“At this point, we’re going with relatively small gasoline engines and hybrid systems that provide 13-20 miles all-electric range,” Steinberg said. “It’s appropriate for current customers, but there’s understanding this needs to grow.”

While the new models are engineered ground-up as plug-ins, they’re not as exotic as the i3 and i8. The i3 that travels 80-100 miles all-electric, and up to 150 miles with a gasoline range-extender.
The i8 travels 15 miles all-electric, but packs a mid-mounted gasoline engine. Both employ carbon fiber bodies.

Electric vehicles deliver zippy near-silent acceleration. The cars leap into city traffic with an ease that encourages you to slap the throttle at every opening. Regenerative brakes seem grabby, but maximize battery replenishment during deceleration.

There are other benefits you may not have considered.

“With a plug-in, you can heat and cool the vehicle without burning hydrocarbons,” Steinberg said. “Our cars offer pre-conditioning that allows you to set what time you want to leave and the temperature you want the cabin. Get in and go.”

BMW developed a remote app for smartphones so owners can check battery levels and utilize intelligent route planning that optimize electric driving modes.

Plug-in competitors are also making moves. Chevrolet just launched its second-generation Volt with a 53-mile all-electric range, 420 miles with the gasoline engine.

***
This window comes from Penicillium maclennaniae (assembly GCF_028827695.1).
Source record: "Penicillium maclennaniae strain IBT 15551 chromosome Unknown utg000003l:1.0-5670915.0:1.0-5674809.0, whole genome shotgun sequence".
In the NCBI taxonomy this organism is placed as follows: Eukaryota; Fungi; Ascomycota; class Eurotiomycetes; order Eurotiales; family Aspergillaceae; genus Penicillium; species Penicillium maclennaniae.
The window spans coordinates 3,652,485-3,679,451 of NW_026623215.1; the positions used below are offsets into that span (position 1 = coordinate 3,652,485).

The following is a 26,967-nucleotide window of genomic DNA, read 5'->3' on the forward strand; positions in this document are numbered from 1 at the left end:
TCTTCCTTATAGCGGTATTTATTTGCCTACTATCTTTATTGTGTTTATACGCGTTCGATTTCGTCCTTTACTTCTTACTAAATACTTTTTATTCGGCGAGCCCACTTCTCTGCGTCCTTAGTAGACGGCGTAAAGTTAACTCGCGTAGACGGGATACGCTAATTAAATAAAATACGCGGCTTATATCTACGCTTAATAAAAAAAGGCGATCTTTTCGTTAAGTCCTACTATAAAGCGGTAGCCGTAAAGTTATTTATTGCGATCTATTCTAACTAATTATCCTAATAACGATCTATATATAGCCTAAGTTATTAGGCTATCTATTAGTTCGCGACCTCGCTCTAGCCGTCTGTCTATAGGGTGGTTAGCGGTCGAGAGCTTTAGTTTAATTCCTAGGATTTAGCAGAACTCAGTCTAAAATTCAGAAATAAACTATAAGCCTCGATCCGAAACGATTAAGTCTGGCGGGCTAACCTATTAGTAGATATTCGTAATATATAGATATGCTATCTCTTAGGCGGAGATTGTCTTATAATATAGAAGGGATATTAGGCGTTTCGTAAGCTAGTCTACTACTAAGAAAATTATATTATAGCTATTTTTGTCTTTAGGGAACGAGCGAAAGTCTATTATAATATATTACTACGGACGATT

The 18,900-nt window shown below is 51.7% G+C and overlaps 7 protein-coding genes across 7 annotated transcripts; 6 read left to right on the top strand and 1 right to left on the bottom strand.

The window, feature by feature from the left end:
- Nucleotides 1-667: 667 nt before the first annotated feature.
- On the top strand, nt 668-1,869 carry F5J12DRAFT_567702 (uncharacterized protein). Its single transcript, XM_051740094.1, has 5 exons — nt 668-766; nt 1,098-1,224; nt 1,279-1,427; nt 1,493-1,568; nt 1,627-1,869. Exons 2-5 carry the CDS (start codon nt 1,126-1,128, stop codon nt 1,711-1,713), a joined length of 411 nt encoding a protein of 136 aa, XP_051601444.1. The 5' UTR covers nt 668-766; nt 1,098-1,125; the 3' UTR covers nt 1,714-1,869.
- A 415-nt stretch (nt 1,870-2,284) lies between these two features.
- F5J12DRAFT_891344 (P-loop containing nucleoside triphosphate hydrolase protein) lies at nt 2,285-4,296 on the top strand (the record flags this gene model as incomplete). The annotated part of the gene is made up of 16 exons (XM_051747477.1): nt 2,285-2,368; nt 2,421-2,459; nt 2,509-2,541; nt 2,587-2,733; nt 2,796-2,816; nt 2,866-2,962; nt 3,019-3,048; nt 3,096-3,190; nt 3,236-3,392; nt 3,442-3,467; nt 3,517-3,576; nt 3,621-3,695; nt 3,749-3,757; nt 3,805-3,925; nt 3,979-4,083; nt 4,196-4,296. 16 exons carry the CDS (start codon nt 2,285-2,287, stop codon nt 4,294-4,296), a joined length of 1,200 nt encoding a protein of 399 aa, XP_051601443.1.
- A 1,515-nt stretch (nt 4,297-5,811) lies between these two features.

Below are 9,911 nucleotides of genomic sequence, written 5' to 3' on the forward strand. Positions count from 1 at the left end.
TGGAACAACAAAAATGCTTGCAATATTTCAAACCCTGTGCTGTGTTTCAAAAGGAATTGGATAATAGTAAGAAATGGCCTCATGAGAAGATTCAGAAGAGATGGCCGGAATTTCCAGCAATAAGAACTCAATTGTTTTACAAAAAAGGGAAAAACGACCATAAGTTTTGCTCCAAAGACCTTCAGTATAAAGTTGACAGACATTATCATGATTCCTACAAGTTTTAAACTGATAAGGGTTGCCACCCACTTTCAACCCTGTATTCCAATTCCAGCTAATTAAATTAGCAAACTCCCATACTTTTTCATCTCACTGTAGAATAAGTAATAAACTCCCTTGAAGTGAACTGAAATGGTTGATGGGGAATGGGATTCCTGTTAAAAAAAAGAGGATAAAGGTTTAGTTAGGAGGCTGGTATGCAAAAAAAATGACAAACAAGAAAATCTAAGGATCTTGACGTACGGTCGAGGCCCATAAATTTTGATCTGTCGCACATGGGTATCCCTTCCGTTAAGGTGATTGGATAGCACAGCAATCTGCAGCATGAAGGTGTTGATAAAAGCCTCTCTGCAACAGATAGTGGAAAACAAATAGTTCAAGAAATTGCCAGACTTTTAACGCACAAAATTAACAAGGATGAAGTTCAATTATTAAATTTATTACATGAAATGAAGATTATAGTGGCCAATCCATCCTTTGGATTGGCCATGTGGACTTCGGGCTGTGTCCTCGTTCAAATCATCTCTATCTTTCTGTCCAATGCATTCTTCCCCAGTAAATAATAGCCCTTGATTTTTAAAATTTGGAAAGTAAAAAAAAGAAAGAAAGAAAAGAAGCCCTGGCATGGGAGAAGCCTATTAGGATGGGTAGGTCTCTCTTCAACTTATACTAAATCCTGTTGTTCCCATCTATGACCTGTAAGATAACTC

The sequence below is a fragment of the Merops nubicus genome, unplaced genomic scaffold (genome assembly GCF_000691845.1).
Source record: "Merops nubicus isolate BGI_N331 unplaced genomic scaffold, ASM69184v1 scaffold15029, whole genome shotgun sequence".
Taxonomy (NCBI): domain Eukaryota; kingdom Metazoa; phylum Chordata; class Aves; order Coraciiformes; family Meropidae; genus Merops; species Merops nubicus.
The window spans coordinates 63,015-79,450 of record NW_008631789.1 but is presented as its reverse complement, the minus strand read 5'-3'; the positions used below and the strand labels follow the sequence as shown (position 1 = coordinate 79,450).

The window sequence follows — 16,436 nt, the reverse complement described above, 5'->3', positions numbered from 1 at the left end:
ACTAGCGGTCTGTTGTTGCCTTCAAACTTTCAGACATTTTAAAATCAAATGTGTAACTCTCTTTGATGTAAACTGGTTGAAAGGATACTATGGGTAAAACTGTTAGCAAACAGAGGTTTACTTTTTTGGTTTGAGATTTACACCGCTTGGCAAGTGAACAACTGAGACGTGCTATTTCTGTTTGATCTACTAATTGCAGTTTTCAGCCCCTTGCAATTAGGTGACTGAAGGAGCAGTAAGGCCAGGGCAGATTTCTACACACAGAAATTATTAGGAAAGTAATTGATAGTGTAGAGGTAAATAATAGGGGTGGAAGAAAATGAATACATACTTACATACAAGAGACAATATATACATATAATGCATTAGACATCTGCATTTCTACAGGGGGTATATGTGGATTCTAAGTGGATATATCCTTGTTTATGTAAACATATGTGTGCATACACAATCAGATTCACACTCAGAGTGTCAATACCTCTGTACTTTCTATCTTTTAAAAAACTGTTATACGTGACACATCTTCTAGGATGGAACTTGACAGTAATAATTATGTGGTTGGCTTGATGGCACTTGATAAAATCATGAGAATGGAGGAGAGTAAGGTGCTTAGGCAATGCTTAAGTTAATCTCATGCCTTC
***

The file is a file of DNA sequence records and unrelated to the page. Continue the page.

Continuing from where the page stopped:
Chevrolet will launch the all-electric Bolt next year. Ford fortifies its strategy with a $4.5 billion investment by 2020 that includes 13 new electrified vehicles, affecting 40 percent of its nameplates.

After a limited launch in California, the proving ground for plug-in vehicles, the Mercedes-Benz S550 plug-in hybrid gets nationwide rollout in 2016. The C350e plug-in compact sedan and GLE crossover are following to compete against the 330e and X5 40e, respectively.

Sales of current plug-ins are not good. According to Automotive News, Chevrolet sold only 13,279 Volts ($33,170) through November. Nissan moved 15,922 Leafs ($29,010); Cadillac delivered 889 ELRs ($57,500). Tesla sold 18,724 cars, but just added the Model X crossover. BMW sold 9602 i3s and 1609 i8s.

BMW will occupy the higher end of the market. Teslas range $70,000 to $120,000, but with up to a 280-mile range. BMW’s i3 lists for $42,400-46,250; i8 rises from $136,500.

“Looking at all electrified vehicles, sales are pretty low,” Caldwell said. “In 2015, it was 2.8 percent of total new cars, down from a peak of 3.7 percent in 2013. The climate isn’t necessarily good for these vehicles with gas prices and interest rates low.”

Low fuel prices diminished demand for pricey electric vehicles, but they’re an insurance policy should oil prices spike. Besides, efficiency and smooth performance are dreamy no matter who’s pumping what.

“Long-term, BMW has a good strategy, but it will be a struggle in the short term” Caldwell said.

“You can’t build cars people don’t want to buy. If gas prices go up, it will seem genius. If they remain the same, it will be a challenge for them.”